Dec 22, 2021
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This is obvious for everybody who's been following the sport for years. The problem is that organizers outside of mainly Belgium have disappeared or are unwilling to invest any further in the sport. The situation as it is, is a double edged sword. Without those Belgian crosses that you (understandibly) don't like, the sport would be dead. Simple as that. Those crosses are the only thing that is keeping it a valid option for a pro career.

It also means that it has become increasingly convenient to ignore those few crosses that are in fact held in other countries (as you could see with the races in the USA, which Van Aert and Van der Poel have already been ignoring for the past few seasons). It would be different if the season was equally spread over Swiss, Italian, Czech, Austrian, Belgian, Dutch, French... crosses. But with 95% being in Belgium or Holland, it's simply easy to focus on those and not make annoying trips to Italy or America.

Again, in order for this to change, worldwide appeal needs to grow, and that will only happen with more nationalities battling for victory in these races. As soon as that happens, there will be a bigger audience outside of Belgium and the Netherlands. That's when it will once again become a viable option to start organizing races in other countries. And the key to get more riders from across the world interested, is in getting the sport into the Olympics.
Given the boost that Wiggins gave to road cycling in the uk it’s quite likely Pidcock could have a similar effect for cyclocross in the UK if he wins a world title. It would possibly attract UK sponsors as well and maybe a cross here too. I know it’s only the UK, but it would broaden the appeal beyond Belgium.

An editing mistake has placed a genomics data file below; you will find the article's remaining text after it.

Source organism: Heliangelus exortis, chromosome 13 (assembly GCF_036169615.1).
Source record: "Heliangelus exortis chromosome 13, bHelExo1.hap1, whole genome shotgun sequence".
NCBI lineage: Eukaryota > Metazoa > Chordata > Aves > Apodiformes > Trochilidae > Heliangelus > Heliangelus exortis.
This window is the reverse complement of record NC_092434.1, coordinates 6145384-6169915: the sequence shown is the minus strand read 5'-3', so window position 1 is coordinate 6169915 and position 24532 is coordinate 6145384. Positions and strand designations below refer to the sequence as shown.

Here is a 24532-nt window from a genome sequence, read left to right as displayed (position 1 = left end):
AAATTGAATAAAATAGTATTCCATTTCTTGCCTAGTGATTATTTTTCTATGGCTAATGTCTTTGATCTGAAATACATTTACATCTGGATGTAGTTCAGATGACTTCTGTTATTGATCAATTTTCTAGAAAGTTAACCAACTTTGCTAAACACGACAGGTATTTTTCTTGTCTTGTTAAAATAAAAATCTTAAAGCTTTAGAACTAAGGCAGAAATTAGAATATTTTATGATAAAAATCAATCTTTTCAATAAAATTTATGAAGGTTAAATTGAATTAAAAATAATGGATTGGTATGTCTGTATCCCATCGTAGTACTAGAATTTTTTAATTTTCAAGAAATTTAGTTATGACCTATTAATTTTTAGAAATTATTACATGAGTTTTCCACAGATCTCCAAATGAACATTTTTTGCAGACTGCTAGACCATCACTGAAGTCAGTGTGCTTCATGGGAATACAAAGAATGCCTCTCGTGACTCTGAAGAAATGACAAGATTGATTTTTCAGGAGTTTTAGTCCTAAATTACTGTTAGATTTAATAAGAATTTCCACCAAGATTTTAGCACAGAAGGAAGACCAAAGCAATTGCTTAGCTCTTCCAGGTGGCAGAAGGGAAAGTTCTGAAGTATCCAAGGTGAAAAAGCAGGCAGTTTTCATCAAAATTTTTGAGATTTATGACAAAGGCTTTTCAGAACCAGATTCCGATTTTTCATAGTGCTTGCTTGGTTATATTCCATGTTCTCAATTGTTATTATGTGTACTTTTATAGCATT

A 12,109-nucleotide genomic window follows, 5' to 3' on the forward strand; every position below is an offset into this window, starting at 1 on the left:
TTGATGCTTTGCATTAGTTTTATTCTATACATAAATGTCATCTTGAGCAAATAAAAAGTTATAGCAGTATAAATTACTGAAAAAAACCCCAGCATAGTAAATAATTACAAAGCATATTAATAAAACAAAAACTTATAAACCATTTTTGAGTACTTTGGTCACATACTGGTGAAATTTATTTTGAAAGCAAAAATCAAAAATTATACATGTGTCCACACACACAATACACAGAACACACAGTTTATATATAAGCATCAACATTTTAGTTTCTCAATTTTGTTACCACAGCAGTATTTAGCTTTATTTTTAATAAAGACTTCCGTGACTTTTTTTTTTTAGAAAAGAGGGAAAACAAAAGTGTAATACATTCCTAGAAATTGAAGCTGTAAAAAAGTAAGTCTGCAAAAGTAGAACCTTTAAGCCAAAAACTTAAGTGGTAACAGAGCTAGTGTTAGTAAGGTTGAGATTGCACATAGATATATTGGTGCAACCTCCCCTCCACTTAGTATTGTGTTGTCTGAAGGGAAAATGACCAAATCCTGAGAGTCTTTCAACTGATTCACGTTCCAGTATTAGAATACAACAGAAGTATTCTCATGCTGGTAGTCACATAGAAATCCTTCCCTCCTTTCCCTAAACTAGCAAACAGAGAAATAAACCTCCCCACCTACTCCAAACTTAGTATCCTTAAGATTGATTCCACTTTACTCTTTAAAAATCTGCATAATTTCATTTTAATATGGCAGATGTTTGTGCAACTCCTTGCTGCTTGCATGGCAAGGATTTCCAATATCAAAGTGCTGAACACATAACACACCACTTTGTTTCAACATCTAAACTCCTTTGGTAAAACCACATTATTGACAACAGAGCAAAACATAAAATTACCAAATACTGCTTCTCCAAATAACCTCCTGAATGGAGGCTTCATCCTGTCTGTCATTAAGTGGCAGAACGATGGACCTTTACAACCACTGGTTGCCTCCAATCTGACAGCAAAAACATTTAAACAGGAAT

I’d also note that Van Aert did make the trip to Val di Sol!
 
Isn't it an Olympic discipline because it is less important, or is it less important because it isn't Olympic discipline?

It would definitely increase in popularity globally if it were to become Olympic.
I've posted it countless times, but MTB becoming an Olympic discipline has been near fatal for CX. It used to be a sport that was popular all over Europe. In the 7 years before '96 (when MTB turned Olympic) the worldchampion came from 6 different countries. In the 25 years since '96 there has only been one Italian, one Czech and a bunch of Dutch and Belgian worldchampions.

The sport used to be what people now would want it to be. People simply forgot.
 
Yes. Look at the 1996 men's CX Worlds, and the Olympic MTB race; there are a number of riders doing both: Bramati, Pontoni, Frischknecht, Martinez.....

Currently there no real top Swiss, Italian or French riders; and riders who show promise move to either MTB or Road....including the current 2xRoad World champion.

Another point; it might help if promising riders who are signed by road teams were allowed to continue to do CX in the winter; many times it seems they're not.
 
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Yes. Look at the 1996 men's CX Worlds, and the Olympic MTB race; there are a number of riders doing both: Bramati, Pontoni, Frischknecht, Martinez.....

Currently there no real top Swiss, Italian or French riders; and riders who show promise move to either MTB or Road....including the current 2xRoad World champion.

Another point; it might help if promising riders who are signed by road teams were allowed to continue to do CX in the winter; many times it seems they're not.
Looking at Van Aert, Van der Poel, Pidcock and to a lesser extent Merlier, Vermeersch and Hermans (and Vos, Kopecky...), it might be a good thing if riders with certain profiles were actually encouraged to do CX in the winter, by their teams. Especially since it doesn't have to detract from their road training and road focus per se, unlike MTB which requires a lot of concessions to be made. It might broaden the appeal of the sport and some CX talents might be spotted while they might otherwise never ride CX all together.
 
I would have thought we were talking about DSM Devo here or smth like that. Wouldn't have imagined we would be talking about Jumbo, a team who has a rider or two who achieved some success on the road after a winter in cross.
I also found it ironic tbf. It's what's making the rounds in the media, but i'm not yet convinced the entire story is known. It seems atypical for TJV to demand something like that.